I often wonder if I do disservice to my dogs, for thinking about them in human terms. When I’m in a training situation, it’s easy to think in doggie terms. I am actively participating in communicating with my dogs, and I get instant feedback on how well I communicate, via the dog’s behavior. However, when I am not in a training situation with them, and we are just being human and doggie, I often fallback to thinking in terms of human emotions. Words like happy, sad, pouting, mad, and concepts such as humor, revenge, spite, and others, often leap to mind when watching my dogs. I know that they don’t experience these emotions and concepts in the same way that I do, but I think many people would argue that they DO experience them, and there is my conundrum. The problem with assigning human emotions and concepts to our dogs, is that it makes it easier for people to attribute human motivations for them as well.
Sundown, a female Aussie of mine, and Midnight, a female cat that shared our home, often had exchanges that seemed to border human expression. Midnight loved sleeping on the bed and always wanted to lay in the center of it. Sundown would often jump on the bed, walk over to the center where Midnight lay, and sit right on top of her! I swear that you could see a smile cross that dogs face when she did it! Normally, Midnight refused to move. Sundown never stayed too long because the bed was usually too hot for her. Sundown liked laying on the floor better, it was cooler and she didn’t have to share it with anybody. Midnight would often stalk Sundown as she slept on the floor. She would sneak up to Sundown’s face, and nonchalantly smack Sundown with her paw. Sundown would wake up with a start, stare at the cat for a moment, and then go back to sleep. Midnight would just walk away with a smug look of satisfaction on her face.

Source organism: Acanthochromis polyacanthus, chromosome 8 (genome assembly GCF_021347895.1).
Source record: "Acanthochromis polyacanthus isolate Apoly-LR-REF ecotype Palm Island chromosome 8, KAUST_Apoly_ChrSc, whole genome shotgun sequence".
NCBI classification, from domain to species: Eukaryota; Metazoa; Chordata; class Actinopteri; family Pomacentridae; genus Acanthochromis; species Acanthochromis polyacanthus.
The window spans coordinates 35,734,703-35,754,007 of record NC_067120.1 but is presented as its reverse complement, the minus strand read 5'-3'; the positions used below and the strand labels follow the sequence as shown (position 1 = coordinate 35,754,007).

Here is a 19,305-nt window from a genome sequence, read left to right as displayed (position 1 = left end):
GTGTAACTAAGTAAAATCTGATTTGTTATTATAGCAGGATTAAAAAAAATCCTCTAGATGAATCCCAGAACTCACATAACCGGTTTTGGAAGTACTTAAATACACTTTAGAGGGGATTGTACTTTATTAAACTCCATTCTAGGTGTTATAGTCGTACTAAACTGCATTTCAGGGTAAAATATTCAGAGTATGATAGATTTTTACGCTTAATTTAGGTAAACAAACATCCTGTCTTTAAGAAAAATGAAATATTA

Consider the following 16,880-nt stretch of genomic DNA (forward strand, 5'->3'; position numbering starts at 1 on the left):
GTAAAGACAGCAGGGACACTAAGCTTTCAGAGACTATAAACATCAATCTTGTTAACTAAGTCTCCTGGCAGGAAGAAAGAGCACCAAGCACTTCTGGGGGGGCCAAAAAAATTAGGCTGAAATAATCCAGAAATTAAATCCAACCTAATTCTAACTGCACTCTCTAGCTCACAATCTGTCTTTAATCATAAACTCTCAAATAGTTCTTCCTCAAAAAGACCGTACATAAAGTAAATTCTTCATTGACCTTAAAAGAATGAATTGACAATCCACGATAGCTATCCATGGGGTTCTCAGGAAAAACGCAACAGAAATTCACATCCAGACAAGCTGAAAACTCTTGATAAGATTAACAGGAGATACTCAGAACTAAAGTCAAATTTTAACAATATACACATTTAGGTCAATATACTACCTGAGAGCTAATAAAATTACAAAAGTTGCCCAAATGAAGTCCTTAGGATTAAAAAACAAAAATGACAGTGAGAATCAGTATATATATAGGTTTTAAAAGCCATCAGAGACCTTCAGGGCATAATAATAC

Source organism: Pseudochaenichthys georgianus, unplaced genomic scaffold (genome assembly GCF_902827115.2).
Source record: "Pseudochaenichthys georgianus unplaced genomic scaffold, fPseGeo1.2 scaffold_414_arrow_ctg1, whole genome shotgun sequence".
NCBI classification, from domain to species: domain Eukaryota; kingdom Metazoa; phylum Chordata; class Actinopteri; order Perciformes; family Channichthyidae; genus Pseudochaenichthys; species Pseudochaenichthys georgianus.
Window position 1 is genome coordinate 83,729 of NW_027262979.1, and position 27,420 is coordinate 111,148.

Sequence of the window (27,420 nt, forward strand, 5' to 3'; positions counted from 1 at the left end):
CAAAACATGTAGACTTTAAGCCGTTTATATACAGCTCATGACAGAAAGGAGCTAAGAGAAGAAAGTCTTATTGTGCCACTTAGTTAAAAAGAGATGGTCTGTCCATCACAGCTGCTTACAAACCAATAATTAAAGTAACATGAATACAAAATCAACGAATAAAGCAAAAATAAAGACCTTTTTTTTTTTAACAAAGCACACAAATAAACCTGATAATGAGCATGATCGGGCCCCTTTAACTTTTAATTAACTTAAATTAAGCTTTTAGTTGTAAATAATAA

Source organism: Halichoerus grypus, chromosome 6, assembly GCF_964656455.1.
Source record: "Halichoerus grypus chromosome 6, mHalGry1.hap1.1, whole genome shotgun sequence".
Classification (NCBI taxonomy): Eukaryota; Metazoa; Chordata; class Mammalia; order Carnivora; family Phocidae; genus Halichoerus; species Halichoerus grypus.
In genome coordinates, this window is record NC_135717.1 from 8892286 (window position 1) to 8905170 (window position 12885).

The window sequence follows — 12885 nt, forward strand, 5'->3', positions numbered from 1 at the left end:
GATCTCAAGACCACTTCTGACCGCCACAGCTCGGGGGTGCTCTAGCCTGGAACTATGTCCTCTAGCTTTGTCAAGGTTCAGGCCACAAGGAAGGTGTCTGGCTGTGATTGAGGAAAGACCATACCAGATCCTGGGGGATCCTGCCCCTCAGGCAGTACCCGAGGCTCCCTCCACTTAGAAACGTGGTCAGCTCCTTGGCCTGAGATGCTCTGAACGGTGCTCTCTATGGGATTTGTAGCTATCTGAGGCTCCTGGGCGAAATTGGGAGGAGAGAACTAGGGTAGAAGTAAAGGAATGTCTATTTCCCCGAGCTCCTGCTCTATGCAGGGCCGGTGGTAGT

In doggie and kitty terms, I think that Sundown was just laying claim to her property, and Midnight was just enjoying a toy. But I have no doubt that many people, if able to witness the exchanges between Sundown and Midnight, would use words like revenge, payback, satisfaction, humor, and others to describe them. Here is my problem with that. If a dog and a cat are capable of these emotions and displays, does it mean that they actively plan them? For instance if you punish a dog for a particular behavior, and he continues to display that behavior, is he doing it out of spite? Of course not! Yet many people believe that their dogs engage in such activity. Guilt is an especially heinous concept foisted on dogs. People assume that a dog knows that their behavior is wrong because the dog acts guilty when you catch them in the act. Guilt implies a sense of right and wrong. Yet study after study on the behavior of dogs tells us that dogs have no sense of right and wrong, they are amoral. The guilt display is nothing more than a reaction to a prediction. Punishment is about to happen, because circumstances are right for punishment to occur.
So now you see why I worry about humanizing my dogs. It is a natural thing to do because after all, we are human. But just remember that while these emotions may be accurate in describing a dog’s behavior from a human point of view, the reasons behind them are purely doggie in nature, and most likely have nothing to do with their human equivalents.